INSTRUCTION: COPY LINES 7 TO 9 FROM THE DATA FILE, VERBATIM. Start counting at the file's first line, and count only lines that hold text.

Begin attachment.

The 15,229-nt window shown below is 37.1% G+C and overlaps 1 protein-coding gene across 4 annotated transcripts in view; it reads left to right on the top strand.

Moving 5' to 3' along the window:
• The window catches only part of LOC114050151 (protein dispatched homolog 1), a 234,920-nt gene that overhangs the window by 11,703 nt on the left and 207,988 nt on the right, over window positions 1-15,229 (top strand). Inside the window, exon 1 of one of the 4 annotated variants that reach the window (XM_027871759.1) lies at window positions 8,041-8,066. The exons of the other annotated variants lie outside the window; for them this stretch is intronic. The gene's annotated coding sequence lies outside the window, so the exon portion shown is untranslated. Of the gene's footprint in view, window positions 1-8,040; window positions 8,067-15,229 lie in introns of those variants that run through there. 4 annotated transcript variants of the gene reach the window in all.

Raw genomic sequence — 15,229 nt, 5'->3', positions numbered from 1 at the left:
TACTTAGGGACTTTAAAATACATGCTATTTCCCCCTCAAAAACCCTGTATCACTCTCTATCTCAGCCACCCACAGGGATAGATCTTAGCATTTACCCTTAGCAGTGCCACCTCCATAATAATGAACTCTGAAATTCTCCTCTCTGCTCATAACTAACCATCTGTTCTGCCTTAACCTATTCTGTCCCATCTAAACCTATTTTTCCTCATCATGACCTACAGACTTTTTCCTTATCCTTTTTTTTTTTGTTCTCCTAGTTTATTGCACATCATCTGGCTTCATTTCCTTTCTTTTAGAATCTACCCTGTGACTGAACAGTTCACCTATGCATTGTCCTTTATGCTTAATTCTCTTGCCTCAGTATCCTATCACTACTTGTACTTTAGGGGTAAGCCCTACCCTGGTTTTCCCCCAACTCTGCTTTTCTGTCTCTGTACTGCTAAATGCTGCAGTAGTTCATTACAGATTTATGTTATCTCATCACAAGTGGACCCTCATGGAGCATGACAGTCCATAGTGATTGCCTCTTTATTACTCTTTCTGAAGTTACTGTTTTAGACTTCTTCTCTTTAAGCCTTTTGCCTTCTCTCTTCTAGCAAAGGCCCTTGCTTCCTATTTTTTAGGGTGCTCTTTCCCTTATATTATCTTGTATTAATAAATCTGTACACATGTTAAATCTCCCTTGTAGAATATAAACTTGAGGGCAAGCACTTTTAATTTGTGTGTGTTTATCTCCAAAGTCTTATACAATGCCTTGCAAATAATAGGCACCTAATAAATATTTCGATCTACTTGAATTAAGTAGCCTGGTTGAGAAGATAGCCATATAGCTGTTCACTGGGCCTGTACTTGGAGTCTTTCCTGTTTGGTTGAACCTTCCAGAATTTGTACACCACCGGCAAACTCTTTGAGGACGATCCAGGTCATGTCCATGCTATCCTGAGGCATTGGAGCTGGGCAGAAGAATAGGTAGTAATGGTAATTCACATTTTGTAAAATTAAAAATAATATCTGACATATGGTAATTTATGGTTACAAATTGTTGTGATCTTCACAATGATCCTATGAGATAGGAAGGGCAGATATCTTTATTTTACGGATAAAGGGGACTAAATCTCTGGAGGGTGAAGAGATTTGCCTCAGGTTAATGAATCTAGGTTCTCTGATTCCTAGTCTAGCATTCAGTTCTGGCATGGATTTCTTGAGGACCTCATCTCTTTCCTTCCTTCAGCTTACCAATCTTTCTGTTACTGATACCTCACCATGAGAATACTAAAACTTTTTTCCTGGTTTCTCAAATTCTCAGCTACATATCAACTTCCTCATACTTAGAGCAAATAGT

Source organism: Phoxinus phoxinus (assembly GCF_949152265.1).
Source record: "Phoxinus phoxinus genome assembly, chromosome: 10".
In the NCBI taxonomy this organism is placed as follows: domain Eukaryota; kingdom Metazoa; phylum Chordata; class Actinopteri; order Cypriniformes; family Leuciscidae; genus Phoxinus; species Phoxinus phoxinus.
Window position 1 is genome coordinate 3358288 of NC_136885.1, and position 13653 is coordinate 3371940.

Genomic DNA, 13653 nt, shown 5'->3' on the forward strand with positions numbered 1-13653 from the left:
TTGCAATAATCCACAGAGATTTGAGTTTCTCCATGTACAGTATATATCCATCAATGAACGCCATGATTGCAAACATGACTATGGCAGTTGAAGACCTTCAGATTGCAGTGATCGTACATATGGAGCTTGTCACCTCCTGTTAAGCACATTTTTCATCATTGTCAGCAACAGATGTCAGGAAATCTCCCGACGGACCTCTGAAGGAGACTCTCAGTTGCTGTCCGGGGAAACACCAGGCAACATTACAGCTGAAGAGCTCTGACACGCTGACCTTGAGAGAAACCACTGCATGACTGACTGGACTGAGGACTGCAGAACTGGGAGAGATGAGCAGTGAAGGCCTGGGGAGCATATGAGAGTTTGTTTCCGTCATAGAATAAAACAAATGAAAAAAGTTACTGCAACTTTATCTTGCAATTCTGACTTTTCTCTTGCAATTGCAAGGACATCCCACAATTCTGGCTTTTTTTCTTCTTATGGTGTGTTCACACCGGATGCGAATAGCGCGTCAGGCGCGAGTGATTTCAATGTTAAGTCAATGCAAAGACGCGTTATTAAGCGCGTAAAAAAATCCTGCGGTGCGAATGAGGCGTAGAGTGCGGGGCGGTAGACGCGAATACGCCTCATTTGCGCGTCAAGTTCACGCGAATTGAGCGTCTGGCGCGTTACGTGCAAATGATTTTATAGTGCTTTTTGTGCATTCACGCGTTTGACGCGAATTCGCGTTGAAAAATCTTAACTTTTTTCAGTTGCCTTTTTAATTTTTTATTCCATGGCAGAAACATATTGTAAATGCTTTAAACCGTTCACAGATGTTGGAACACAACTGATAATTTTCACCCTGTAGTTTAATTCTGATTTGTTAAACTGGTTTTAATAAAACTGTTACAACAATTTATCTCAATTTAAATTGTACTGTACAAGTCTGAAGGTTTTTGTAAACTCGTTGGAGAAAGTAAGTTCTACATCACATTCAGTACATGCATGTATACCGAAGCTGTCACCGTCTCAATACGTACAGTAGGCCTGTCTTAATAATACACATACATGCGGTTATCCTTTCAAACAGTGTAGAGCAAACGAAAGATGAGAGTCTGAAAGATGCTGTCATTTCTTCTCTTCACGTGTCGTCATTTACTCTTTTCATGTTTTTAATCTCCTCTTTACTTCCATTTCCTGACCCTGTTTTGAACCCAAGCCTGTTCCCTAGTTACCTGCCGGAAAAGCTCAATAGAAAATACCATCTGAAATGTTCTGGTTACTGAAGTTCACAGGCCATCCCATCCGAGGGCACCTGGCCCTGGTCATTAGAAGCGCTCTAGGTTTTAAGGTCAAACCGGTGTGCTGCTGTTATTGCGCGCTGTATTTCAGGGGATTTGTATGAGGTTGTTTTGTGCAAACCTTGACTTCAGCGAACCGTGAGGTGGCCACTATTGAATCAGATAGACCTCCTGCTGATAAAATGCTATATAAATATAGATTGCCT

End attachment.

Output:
Source record: "Phoxinus phoxinus genome assembly, chromosome: 10".
In the NCBI taxonomy this organism is placed as follows: domain Eukaryota; kingdom Metazoa; phylum Chordata; class Actinopteri; order Cypriniformes; family Leuciscidae; genus Phoxinus; species Phoxinus phoxinus.
Window position 1 is genome coordinate 3358288 of NC_136885.1, and position 13653 is coordinate 3371940.